“Nuclear deterrence” brings along a whole train of pseudo-problems, such as “the problem of missile defence”. The lobbying interests of a certain part of the Russian defence industry must, of course, be respected and taken into account.
But we should not lose sight of the fact that today and for the foreseeable future, they are only a part (not the most weighty) of the countries’ interests. And we cannot allow ourselves to be blackmailed with meaningless frightening words, such as “security”.
By the way, the first time such a blackmail cropped up was in the second half of the 1950s in the United States, used in connection with the “bomber program” of the USSR. In 1960 on the topic of the “domination of the MIC” in the United States President Eisenhower gave a speech a few days before leaving the presidency. This testament of one of the most distinguished American generals has a universal character.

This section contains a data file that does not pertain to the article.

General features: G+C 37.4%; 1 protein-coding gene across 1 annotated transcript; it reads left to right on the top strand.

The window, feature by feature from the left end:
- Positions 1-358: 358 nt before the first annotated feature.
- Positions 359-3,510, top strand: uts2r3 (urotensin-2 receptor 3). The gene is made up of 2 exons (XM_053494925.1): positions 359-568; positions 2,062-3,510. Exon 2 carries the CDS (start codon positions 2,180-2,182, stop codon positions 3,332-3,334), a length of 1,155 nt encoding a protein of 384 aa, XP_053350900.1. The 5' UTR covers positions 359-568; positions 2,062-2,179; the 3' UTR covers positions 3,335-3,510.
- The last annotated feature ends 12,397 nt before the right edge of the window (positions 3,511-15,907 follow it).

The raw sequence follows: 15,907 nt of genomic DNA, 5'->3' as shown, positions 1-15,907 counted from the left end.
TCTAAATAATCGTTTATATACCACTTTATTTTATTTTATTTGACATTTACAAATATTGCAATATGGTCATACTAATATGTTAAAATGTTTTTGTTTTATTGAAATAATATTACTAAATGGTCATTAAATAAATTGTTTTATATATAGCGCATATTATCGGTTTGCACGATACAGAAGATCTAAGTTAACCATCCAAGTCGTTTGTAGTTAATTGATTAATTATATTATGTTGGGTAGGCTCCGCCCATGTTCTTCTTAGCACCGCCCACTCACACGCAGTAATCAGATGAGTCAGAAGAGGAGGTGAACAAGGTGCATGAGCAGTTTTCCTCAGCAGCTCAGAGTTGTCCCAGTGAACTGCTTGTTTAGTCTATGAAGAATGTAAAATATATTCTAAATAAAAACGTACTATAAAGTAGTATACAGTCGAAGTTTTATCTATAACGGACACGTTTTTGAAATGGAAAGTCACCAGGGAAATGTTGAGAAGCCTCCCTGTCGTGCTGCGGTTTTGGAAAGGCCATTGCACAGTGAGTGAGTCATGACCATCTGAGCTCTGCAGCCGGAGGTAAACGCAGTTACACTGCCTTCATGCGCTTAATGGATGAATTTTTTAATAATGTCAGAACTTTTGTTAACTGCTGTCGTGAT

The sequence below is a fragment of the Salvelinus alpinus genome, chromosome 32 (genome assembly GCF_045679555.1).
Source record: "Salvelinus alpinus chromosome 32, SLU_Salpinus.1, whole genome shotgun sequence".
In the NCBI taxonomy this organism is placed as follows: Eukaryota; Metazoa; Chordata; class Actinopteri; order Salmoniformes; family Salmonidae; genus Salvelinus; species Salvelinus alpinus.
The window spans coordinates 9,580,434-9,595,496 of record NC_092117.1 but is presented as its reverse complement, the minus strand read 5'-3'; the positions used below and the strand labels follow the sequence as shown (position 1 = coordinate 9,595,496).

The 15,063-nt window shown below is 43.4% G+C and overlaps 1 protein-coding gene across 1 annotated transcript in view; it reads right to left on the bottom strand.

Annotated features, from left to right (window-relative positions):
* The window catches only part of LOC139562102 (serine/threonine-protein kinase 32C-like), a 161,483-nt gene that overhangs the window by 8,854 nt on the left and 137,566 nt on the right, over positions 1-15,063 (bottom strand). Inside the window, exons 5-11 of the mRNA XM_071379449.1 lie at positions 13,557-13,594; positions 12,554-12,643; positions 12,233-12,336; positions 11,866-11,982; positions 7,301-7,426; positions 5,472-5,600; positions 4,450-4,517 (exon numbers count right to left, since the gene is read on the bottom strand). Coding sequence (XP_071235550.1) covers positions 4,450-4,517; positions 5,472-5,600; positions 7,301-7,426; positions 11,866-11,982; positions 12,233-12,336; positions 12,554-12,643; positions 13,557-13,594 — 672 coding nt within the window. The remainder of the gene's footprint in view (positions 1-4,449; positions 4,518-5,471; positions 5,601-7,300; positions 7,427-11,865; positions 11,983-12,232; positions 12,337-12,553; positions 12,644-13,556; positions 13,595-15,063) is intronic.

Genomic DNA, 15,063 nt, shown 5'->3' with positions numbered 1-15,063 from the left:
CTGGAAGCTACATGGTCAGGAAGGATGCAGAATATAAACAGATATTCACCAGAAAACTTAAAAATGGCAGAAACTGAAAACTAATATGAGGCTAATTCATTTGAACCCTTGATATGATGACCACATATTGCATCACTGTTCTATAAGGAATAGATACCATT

The military sphere should have almost nothing to do with the current issues of Russian-American relations. The latter is caused mainly by the inertia of the assessments of both sides of the surrounding political world that has almost nothing in common with those observed during the Cold War.
Frequent games today with the term “Cold War” (“which has renewed”) are simply ridiculous. This term denotes a very specific segment of recent history, that irrevocably (as always in history) ended 25 years ago.
With known results for one of the two main actors of the period, the heir of which should have long ago gotten rid of phantom pains. If it is not a child punishing the floor by which it was injured.